The need for GHG-free replacement-technologies.

Instead of the gradual policies, Prof. Latin argues strongly that the U. S., and other emission-intensive nations of the world, need to “decarbonize” our energy economies, i.e., to develop ways of obtaining energy that eliminate the release of CO2 and other GHGs into the atmosphere; this must be done “[n]ow, today, not tomorrow”.  Otherwise, under the “back-loaded” consensus approach, the world continues to emit GHGs and accumulate them in the atmosphere, leading to worsening global warming and its attendant climate harms.   In addition, Prof. Latin declares that rapid transition to carbon-free replacement technologies is the only way for developed countries to respond to the aspirations of developing or less affluent countries without continuing to degrade the climate in ways that adversely affect them. 

Economic strategies for reducing GHG emissions.

Cap-and-trade is one system for lowering emissions.  Under it, all major emitting facilities are allotted allowances that license the release of a fixed amount, say 1 ton, of GHGs.  An administrative agency decides allotments for each period.  Ideally the emitters would pay for the allowances, frequently by auction, but at the outset in many regimes these are distributed at no charge.  Markets are set up for trading allowances, thereby establishing a price for emissions.  In addition, inefficient sources can buy offsets from operations that consume GHGs (tree farms, for example).  The market price on carbon deters fossil fuel use and motivates research and deployment of replacement energy sources. 

There are many problems with a cap-and-trade regime that make it difficult to succeed.  Emissions continue to be sanctioned according to allotted allowances.  Large corporate emitters can influence allotments such that they are improperly allocated. A large new bureaucracy is needed to administer it.  The market can wind up not valuing emissions high enough to act as a deterrent to emitting GHGs.  Offsets are difficult to regulate and properly administer. 

A carbon tax or fee can be imposed directly, and the tax or fee used in a variety of ways.  The tax increases the price of the fuel, and of any article of commerce made using the fuel, thereby discouraging use of the fuel.  This provides an incentive to commercialize and deploy replacement energy sources. 

There are many possible ways that a carbon tax can be imposed and the revenue dispensed.  One system, offered by Dr. James Hansen, a respected climate scientist who has consistently warned of the perils of global warming for decades, is his fee-and-dividend plan (see Note 2).  The carbon fee would be collected at the source at which a fossil fuel enters the economy, and its revenue would be distributed to all members of the public in equal shares regardless of usage.  Thus there is an incentive to reduce consumption in order to benefit more from the dividend.  Surprisingly, Policy Failures devotes an inordinately large amount of space to criticizing Dr. Hansen’s fee-and-dividend plan in minute detail (see the Assessment below).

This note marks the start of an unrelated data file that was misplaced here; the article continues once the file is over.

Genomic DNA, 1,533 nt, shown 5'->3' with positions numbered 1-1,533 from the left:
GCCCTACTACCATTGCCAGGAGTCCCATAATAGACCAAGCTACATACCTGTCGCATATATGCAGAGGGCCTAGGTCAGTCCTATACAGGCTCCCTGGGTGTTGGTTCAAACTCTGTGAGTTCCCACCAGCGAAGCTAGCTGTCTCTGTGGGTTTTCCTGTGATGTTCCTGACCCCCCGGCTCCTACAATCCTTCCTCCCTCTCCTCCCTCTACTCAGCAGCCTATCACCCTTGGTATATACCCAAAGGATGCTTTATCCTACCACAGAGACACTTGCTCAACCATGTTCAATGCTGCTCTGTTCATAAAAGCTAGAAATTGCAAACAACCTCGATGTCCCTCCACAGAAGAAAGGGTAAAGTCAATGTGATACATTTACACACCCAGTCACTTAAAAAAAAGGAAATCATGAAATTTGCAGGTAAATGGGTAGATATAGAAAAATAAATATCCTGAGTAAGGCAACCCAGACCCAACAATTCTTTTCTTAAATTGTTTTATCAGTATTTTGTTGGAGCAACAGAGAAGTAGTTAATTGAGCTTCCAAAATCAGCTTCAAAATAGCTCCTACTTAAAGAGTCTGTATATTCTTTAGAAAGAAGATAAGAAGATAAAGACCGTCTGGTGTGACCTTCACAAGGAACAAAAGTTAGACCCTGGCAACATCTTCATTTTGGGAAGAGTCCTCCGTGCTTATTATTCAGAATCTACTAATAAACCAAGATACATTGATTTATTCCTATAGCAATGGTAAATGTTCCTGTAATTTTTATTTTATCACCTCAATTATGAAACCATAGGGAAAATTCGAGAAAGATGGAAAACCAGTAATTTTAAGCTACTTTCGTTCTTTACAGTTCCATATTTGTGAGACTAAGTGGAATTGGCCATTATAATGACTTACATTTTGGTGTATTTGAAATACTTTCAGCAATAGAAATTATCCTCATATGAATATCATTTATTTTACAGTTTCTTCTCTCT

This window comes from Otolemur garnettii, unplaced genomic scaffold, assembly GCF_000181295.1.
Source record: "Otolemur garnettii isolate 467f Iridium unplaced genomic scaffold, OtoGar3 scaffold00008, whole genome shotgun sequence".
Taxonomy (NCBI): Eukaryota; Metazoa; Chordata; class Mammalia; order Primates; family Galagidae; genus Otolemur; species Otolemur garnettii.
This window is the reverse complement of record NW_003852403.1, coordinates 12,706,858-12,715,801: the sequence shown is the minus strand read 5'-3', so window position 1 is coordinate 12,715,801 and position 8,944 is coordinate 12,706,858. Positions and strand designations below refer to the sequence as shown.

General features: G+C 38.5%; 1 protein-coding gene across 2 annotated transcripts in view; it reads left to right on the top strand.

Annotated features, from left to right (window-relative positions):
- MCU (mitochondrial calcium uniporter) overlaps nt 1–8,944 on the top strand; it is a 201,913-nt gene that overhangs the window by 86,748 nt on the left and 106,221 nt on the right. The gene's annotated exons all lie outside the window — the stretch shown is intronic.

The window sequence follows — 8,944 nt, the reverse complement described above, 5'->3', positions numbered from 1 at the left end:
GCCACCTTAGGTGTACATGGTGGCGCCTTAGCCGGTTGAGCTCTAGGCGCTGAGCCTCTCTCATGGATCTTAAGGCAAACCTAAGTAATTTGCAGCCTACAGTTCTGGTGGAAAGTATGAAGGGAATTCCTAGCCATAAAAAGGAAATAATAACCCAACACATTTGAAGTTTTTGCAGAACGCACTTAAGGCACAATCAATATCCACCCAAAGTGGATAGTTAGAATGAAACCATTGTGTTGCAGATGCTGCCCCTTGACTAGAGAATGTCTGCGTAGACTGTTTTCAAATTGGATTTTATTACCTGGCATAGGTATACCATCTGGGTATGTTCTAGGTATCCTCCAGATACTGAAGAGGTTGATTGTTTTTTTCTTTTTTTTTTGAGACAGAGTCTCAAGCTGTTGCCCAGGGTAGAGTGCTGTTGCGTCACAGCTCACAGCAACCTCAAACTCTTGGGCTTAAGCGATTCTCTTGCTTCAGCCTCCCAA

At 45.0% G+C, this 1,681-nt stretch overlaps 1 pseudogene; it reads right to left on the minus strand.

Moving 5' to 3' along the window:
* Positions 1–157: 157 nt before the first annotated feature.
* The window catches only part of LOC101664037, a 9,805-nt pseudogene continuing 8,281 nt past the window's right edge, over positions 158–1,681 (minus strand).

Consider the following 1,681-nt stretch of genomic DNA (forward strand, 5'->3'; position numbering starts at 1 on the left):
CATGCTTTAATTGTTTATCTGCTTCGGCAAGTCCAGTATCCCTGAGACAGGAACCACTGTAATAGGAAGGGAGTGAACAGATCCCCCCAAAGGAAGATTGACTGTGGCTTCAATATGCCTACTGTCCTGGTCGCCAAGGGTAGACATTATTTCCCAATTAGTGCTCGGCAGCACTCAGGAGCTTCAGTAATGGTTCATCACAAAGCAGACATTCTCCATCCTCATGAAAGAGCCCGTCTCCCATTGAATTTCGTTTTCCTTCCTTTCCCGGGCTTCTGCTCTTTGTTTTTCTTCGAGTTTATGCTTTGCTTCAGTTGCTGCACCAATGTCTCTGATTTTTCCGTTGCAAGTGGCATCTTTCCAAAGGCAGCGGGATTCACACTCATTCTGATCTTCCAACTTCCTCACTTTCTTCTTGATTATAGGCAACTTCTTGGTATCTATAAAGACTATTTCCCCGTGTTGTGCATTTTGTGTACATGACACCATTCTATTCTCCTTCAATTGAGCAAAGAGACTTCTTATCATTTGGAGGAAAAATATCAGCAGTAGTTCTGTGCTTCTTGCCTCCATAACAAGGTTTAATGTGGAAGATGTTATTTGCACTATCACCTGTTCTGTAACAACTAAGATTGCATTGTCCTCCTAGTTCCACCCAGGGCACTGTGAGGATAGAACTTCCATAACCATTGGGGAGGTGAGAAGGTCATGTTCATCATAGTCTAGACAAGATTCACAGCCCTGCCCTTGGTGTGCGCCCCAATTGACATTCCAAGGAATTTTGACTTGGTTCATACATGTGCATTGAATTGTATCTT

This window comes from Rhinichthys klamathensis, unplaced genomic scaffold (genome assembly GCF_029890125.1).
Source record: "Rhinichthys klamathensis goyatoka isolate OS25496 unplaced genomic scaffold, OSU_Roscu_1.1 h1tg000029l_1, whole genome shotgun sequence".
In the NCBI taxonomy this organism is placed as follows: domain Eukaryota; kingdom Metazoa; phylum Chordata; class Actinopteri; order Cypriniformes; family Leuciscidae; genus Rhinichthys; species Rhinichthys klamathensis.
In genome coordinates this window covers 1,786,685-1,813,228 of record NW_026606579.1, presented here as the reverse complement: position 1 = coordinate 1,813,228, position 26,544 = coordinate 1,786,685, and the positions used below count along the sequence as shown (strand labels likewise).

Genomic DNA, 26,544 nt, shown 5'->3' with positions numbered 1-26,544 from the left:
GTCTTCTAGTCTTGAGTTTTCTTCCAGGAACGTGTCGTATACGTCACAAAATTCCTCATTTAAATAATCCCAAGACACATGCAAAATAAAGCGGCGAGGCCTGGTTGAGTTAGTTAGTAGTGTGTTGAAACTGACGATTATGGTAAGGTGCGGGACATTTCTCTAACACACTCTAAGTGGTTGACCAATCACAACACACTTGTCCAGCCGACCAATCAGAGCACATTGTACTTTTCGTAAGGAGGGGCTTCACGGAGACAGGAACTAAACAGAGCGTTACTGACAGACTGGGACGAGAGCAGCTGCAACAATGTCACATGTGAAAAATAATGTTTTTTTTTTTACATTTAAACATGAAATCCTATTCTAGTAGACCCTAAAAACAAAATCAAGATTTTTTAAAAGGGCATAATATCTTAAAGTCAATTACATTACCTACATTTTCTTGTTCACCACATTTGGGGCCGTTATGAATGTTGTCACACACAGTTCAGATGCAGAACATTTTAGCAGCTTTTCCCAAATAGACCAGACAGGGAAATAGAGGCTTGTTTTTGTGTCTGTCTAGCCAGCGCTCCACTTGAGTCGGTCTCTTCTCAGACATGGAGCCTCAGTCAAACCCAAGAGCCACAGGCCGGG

Prof. Latin concludes that neither cap-and-trade nor a free-standing carbon tax regime would successfully reduce fossil fuel use and carbon emissions.

International climate negotiations are stalemated.

Policy Failures reviews international climate negotiations since the creation of the United Nations Framework Convention on Climate Change (UNFCCC) in 1992.  The UNFCCC includes all United Nations members, now numbering 193 nations.  UNFCCC negotiations led to the conclusion of the Kyoto Protocol in 1997, under which developed countries agreed to modest reductions in GHG emissions.  The term of the Protocol expires at the end of 2012.  Developing countries were excluded from its coverage.  The U. S., although it is a developed country, rejected the Protocol and so likewise does not fall under its terms.

In recent years the annual UNFCCC conferences in Copenhagen (2009), Cancun (2010) and Durban (2011) have sought without success to conclude a new agreement to follow the expiration of the Kyoto Protocol.  The main points of contention remain those that led to exclusion of developing countries from being bound by the Kyoto Protocol.

Developing countries argue that historically the developed countries have been responsible for most emissions already produced; their per capita emissions rate is much higher than for developing countries.  The continued economic growth of developing countries, on the other hand, necessarily implies a profound increase in their per capita emissions rate as their growth continues.   They contend that it is the developed countries that should take the initiative in reducing their emissions rates.  In their view fairness requires nothing less.  

Developed countries defend the need to include all nations in climate accords now by noting that widespread recognition of the climate conundrum became prevalent only in recent decades.  They feel that the developing countries, with their rapidly growing populations and economies, cannot realistically expect developed countries, whose populations and economies are more stable, to significantly reduce their living standards in order to grant developing countries more leeway with their emissions.

These fundamental differences persist to the present.  By the time of the Durban conference in 2011, all ambition to conclude a successor to the Kyoto Protocol had been abandoned; the only development was an intention to complete negotiation of a new treaty by 2015, with an expectation that it would then be implemented by 2020.  Prof. Latin reflects the opinion of many of not being sanguine about the success of this endeavor. 

Policy Failures laments that it is hard to see how climate negotiations that have been fruitless for the past decade can reach a meaningful agreement for the coming decades as called for by the Durban plan.

Policy Failures proposes four interacting mechanisms to stabilize GHGs.

Prof. Latin proposes that the only way out of an impasse so fundamental is to devise new policies recognizing both points of view.  Significantly, he states  “[s]uccessful climate change policies must accomplish two demanding goals concurrently: eliminating as much residual GHG pollution as feasible to stabilize …[GHGs]…, and promoting greater economic and social welfare in developing countries that otherwise will continue discharging more GHGs …every year”.  He laments that world leaders continue discussions on gradually lowering the rate of emissions rather than seeking the necessary stabilization of accumulated GHGs by early deployment of decarbonizing replacement technologies.